When one of the most high-profile and ambitious partnerships in international education abruptly comes undone, it’s inevitable to wonder: What does this mean for colleges and their global engagement?
As one observer said to me, “If this can happen to Yale, what about the rest of us?”
Three weeks ago, the National University of Singapore announced that it was, essentially, breaking up with Yale, ending their pathbreaking joint liberal-arts college and absorbing it into a new honors college at the university. The decision was entirely NUS’s; Yale leaders have said they wanted to continue Yale-NUS College, although they have refrained from criticizing the closure, which will happen in 2025.
In many ways, Yale-NUS is sui generis. Other colleges aren’t Yale, and most international partnerships don’t build entirely new institutions, with a new take on liberal-arts learning. Still, after spending the past couple of weeks talking with people from all sides of the partnership as well as international-education experts, I think there are a few takeaways:
Have clear lines of communication. In the Yale-NUS partnership, either side had the right to end the agreement unilaterally at certain dates. Still, it’s clear that the surprise nature of the announcement and the lack of consultation has upset many at Yale and especially at Yale-NUS. As Gabriel Hawawini, a former dean of Insead, the global business school with a campus in Singapore, told me, “It’s an issue of form, not substance. It could have been handled more diplomatically.”
Even solid partnerships can be affected by leadership changes. Tan Chorh Chuan, along with Yale’s Richard Levin, was author and architect of Yale-NUS College. A physician by training, he was a real believer in the power of the liberal arts. But Tan’s successor as NUS’s president, Tan Eng Chye, had less buy-in to the idea and had his own priorities for the university, sources told me. (For his part, Tan Eng Chye said in an email that he wanted to take Yale-NUS’s “rich history” and make it available to more students.) If the original evangelists of an international project leave, said Janice Bellace, a former president of Singapore Management University, maintaining the partnership “can become just a task on someone’s to-do list.”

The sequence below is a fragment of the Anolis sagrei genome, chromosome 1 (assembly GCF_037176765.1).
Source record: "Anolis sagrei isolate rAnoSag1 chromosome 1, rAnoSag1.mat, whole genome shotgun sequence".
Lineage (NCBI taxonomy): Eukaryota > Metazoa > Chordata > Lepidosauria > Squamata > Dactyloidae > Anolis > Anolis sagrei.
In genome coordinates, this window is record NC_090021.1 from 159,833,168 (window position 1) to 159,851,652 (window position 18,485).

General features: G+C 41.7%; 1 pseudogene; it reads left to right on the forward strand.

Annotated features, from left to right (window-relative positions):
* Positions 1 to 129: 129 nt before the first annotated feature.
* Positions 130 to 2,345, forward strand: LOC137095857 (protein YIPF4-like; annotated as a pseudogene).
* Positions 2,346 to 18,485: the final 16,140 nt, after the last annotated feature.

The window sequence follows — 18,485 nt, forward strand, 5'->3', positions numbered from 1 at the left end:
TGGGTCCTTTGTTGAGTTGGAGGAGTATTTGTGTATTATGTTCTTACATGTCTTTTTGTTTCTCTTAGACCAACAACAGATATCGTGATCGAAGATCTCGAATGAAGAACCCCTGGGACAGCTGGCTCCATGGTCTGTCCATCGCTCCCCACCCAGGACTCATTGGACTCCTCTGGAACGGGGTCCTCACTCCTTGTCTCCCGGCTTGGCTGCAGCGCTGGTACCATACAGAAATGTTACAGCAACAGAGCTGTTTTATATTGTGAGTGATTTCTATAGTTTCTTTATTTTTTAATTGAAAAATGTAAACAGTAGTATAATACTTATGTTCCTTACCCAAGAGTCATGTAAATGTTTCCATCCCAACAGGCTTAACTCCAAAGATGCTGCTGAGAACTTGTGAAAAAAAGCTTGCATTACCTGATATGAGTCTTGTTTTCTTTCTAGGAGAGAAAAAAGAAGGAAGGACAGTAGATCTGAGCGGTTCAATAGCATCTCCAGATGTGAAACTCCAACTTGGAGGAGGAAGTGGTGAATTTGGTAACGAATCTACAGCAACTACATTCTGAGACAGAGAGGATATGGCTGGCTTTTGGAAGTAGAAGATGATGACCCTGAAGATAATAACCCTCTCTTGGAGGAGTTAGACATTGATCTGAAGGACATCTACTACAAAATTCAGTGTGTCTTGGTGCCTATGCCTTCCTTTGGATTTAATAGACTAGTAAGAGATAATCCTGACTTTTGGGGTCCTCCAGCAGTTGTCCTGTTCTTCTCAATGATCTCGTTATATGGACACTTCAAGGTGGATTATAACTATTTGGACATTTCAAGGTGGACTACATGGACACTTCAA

Does the commitment go both ways? On paper, NUS and Yale were equal partners. But Kris Olds, a professor at the University of Wisconsin who studies global education, argues that the Singaporean side had more “skin in the game.” They bankrolled the project, and the Yale-NUS degree was awarded by NUS. Could Yale have had more leverage if it awarded a joint or dual degree? “You can’t build a lot of autonomy into a contract when you haven’t truly invested,” Olds said.
The “missionary” era of international partnerships is over. In the past, international partnerships have been primarily about exporting expertise from American and other western universities around the globe. But that approach doesn’t always take, said Linda Lim, who helped start a group of Singaporean academics known as Academia | SG. “You can’t just parachute a model in,” said Lim, a professor emerita at the University of Michigan, “you have to build it into the local context.” As higher-education quality rises worldwide, academic collaborations will be more reciprocal.
Know why your college wants to go global. Colleges can’t engage internationally solely with the idea of transferring knowledge, Hawawini told me — they need to have a clear idea of how it will fit into their broader mission and work. “You should want to go abroad because you want to change at home,” he said. I think in the coming weeks, months, and even years, there will be a lot of reflection at Yale about the lasting impact of its work in Singapore. The greatest impact, of course, will be on the students, alumni, and faculty at Yale-NUS. I’ll have more reporting on that in the coming weeks.
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